Thoughts on the Good Book

As you may know, the Misfit Faith podcast is doing a series on the Bible titled “Thoughts on the Good Book,” and my guests so far have been Brad Jersak and Jared Byas. In the spirit of this series I’d like to briefly set forth a few propositions for the consideration of anyone who is struggling to navigate their relationship with Scripture in a post-evangelical context.

1. If you hold to the existence of a personal God who is described in the Old and New Testaments, it is not unreasonable to insist that this God is like Jesus (as in, exactly like him). This means that when you run across divine portraits in the OT that make God appear capricious or cruel, and if you can’t imagine Jesus having acted in that way, then it is safe to assume that God didn’t act that way either. The event either did not happen the way the author describes it, or it did happen that way but God had nothing to do with it.

2. The purpose of ancient Near-Eastern oral or written accounts — whether of creation, conquests, or whatever — was not to “do history” the way we do in the modern, post-Enlightenment West (which usually involves seeking to reconstruct as accurately as possible “what really happened”). Rather, in antiquity people employed narratives and stories as a means of contextualizing and legitimizing their own tribe or nation among the other rivaling people groups around them. The lack of any archaeological evidence, therefore, for a biblical event like the destruction of Jericho (or of the Canaanite conquest more broadly) is not a huge problem. The purpose of Joshua’s accounts, after all, was not for him to earn a doctorate in trans-Jordanian history from his panel of dissertation advisers at the University of Mesopotamia, it was to explain to future generations how Israelites are to understand themselves and their place in the land which they came to inhabit.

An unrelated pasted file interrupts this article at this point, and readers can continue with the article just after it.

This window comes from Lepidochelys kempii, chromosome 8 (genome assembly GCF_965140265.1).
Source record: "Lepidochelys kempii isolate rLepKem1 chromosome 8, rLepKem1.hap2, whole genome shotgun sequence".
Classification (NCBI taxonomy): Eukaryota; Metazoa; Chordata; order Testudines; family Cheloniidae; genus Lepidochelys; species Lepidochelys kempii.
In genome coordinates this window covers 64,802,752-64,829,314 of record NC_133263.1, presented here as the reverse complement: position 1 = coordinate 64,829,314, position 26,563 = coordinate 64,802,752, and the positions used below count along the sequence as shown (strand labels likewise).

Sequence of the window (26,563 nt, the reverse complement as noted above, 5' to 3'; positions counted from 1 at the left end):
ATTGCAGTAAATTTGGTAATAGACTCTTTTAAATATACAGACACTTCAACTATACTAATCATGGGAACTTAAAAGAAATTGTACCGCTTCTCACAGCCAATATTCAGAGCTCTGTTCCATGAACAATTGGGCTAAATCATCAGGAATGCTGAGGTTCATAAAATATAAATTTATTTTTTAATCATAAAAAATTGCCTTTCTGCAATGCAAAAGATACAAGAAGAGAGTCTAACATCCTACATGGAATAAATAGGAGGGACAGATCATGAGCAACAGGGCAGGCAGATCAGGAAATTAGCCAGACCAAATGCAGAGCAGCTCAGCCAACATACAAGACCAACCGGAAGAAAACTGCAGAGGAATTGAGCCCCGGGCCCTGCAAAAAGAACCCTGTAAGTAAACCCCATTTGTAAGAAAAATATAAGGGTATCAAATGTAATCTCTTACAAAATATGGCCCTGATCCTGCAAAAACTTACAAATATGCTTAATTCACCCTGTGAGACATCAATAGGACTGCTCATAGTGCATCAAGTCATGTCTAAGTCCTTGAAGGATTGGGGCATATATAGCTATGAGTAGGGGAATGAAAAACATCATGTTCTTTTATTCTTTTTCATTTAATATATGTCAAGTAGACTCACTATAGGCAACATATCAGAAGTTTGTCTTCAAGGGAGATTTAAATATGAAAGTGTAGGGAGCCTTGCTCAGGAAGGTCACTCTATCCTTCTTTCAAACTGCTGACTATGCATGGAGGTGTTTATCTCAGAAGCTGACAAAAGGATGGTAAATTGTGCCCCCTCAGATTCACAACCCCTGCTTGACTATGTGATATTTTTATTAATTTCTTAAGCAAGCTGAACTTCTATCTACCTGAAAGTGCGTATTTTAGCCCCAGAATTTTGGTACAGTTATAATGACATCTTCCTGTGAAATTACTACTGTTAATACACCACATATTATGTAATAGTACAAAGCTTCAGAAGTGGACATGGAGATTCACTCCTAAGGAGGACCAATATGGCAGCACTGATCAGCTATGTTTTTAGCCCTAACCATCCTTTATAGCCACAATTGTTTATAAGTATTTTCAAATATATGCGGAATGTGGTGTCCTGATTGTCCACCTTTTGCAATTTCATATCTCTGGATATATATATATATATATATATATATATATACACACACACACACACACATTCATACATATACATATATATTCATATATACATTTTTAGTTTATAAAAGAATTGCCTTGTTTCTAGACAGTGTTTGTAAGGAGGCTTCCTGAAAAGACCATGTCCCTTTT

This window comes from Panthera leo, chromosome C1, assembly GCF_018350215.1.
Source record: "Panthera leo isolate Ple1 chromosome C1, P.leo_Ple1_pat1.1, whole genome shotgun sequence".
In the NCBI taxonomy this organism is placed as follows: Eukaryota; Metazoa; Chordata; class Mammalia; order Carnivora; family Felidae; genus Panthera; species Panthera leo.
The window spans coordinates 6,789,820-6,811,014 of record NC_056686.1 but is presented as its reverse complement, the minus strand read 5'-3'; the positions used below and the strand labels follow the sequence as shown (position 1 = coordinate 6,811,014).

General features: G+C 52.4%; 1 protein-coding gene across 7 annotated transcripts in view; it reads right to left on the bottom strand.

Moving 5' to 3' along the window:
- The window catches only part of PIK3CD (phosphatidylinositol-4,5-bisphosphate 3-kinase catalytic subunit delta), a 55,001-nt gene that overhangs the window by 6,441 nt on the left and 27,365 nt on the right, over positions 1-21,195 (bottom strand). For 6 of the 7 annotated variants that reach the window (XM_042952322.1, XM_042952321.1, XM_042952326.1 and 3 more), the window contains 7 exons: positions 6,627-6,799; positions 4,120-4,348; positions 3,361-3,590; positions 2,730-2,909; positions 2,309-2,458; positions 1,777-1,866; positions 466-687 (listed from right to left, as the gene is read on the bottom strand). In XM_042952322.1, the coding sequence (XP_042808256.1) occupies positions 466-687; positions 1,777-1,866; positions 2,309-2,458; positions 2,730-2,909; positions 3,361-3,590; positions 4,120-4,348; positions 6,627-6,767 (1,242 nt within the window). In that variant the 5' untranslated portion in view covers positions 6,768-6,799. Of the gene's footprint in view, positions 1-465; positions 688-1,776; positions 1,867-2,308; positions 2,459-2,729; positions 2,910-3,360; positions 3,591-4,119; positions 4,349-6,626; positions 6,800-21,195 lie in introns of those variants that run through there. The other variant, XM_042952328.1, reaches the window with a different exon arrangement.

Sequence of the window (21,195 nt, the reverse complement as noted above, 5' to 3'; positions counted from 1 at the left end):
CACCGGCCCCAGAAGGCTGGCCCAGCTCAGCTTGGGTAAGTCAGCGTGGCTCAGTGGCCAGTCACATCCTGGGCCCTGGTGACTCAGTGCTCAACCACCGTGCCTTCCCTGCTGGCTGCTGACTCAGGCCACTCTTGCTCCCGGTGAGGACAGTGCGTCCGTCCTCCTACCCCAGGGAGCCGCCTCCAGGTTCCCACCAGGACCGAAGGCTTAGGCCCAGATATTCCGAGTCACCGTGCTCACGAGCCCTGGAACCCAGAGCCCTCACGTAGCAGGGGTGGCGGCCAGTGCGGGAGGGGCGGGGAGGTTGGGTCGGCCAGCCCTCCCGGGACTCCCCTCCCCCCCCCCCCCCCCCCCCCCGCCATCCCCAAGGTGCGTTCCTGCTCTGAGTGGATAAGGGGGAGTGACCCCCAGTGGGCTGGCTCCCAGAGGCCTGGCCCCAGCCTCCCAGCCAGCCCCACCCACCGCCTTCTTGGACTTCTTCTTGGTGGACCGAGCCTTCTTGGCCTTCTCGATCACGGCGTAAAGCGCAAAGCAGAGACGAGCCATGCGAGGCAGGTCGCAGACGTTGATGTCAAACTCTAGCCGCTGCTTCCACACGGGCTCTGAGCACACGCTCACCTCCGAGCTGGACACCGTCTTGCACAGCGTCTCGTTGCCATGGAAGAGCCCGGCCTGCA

3. Lastly (to borrow from my conversation with Jared Byas), “God lets his children tell their story.” In a similar way to how a child on the playground at school might brag about how his dad is a black belt in karate and can lift a truck with one hand, so God’s people can be forgiven for embellishing their own history and peppering it with accounts where a fortified city’s walls come a-tumblin’ down at the blast of trumpets and priests can make the sun stand still until Israel’s army has won its victory over their pagan enemies. Indeed, a case can even be made that when God lets his image be tarnished by allowing his sinful children to attribute to him such cruel violence, it is an act of divine grace and condescension, not unlike Jesus allowing his literal physical appearance to become marred by the sinful violence of those who beat him, flogged him, and nailed him to a cross.

In summary, having a healthy appreciation for the Bible doesn’t mean we must defend all the horrific violence contained therein, even when it’s supposedly God who’s behind it.